US3871470Oct 24, 1972Mar 18, 1975Volkswagenwerk AgSafety belt tensioning device
US3897101May 7, 1974Jul 29, 1975Brose & Co Metallwerk MaxDriver{3 s seat with inertia-responsive locking arrangement
US3912295Mar 4, 1974Oct 14, 1975Budd CoCrash energy-attenuating means for a vehicle frame construction
US3961805Mar 13, 1975Jun 8, 1976Roland SatzingerSafety system for the occupants of vehicles, especially motor vehicles
US3992046Sep 4, 1974Nov 16, 1976Dr. -Ing. H.C.F. Porsche AktiengesellschaftSafety installation for motor vehicles
US3998291Aug 6, 1975Dec 21, 1976Edwin George DavisAutomotive safety seat
US4008909Feb 25, 1974Feb 22, 1977Nissan Motor Co., Ltd.Actuator for safety seat belt system
US4152012May 23, 1977May 1, 1979Daimler-Benz AktiengesellschaftLongitudinal bearer and method of constructing same
US4156472Feb 28, 1978May 29, 1979Mettler Instrumente AgApparatus for automatically changing the integration time and resolution of an electrical scale under predetermined operating conditions
US4221403Dec 2, 1977Sep 9, 1980Karl Schmidt GmbhThree-point safety belt
US4237690Jul 18, 1979Dec 9, 1980Nippon Soken, Inc.Piston return stop device for seat belt tensioning device
US4288098Jun 6, 1979Sep 8, 1981Nippon Soken, Inc.Piston return stop device for tensioning device of seat belt
US4317584Aug 6, 1979Mar 2, 1982Juichiro TakataPassive vehicle occupant restraint belt system
US4413856Aug 7, 1981Nov 8, 1983General Motors CorporationHardbar energy absorbing bumper system for vehicles
US4458921Jul 21, 1982Jul 10, 1984Toyota Jidosha Kabushiki KaishaSeat belt tensioning device
US4702515Jun 13, 1986Oct 27, 1987Toyota Jidosha Kabushiki KaishaSide member of motor vehicle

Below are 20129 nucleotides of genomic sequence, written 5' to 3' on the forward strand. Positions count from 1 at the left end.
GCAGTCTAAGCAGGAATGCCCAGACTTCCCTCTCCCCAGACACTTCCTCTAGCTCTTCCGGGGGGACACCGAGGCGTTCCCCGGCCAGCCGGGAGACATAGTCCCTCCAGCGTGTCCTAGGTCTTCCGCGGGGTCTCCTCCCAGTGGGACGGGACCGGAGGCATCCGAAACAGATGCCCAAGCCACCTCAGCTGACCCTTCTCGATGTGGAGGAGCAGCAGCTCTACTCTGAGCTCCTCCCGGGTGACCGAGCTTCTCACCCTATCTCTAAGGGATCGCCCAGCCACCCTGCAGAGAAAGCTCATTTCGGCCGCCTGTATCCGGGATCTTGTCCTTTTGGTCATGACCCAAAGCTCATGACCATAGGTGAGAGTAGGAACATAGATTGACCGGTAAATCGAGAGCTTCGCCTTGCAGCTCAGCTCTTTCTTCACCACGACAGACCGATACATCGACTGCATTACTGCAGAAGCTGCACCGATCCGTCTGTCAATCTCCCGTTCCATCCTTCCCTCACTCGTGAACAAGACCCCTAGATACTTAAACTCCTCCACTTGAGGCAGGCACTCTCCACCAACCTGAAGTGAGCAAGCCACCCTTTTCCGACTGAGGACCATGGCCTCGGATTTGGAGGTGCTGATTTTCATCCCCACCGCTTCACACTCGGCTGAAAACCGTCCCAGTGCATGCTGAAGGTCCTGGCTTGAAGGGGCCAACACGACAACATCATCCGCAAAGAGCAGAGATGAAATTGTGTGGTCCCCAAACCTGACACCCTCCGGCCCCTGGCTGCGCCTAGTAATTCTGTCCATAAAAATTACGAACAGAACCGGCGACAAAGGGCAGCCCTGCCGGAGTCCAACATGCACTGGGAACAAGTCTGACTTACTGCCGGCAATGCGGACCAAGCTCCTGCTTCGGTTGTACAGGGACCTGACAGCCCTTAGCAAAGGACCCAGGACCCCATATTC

US4728141 *May 28, 1986Mar 1, 1988Honda Giken Kogyo Kabushiki KaishaAutomotive rear shelf structure
US4832409Sep 8, 1987May 23, 1989General Motors CorporationRestraint belt load capacity fore and aft power seat adjuster apparatus
US4881781Feb 1, 1989Nov 21, 1989General Motors CorporationRestraint belt load capacity fore and aft power seat adjuster apparatus and method
US4901500Dec 12, 1988Feb 20, 1990Essex Composite SystemsLightweight composite beam
US4925212 *Apr 10, 1989May 15, 1990Honda Giken Kogyo Kabushiki KaishaSeat belt tightening system adapted to be mounted on an adjustable seat
US4932722 *May 30, 1989Jun 12, 1990Honda, Giken, Kogyo Kabushiki KaishaSeat belt tightening system incorporated with a vehicle seat
US4968059 *Apr 4, 1989Nov 6, 1990Honda Giken Kogyo Kabushiki KaishaSeat belt retractor system having seat belt tightening means
US5033593Dec 15, 1989Jul 23, 1991Mitsui & Co., Ltd.Shock absorbing member for car body
US5040646Nov 13, 1989Aug 20, 1991Kolbenschmidt AktiengesellschaftComponent for absorbing energy
US5048888Aug 2, 1990Sep 17, 1991Mercedes-Benz AgSubassembly for the front and rear region of a motor vehicle
US5123673Feb 28, 1991Jun 23, 1992Hoover Universal, Inc.Seat belt system for a vehicle seat
US5167421Jul 5, 1991Dec 1, 1992Liu YunzhaoSafety seat equipped in automobile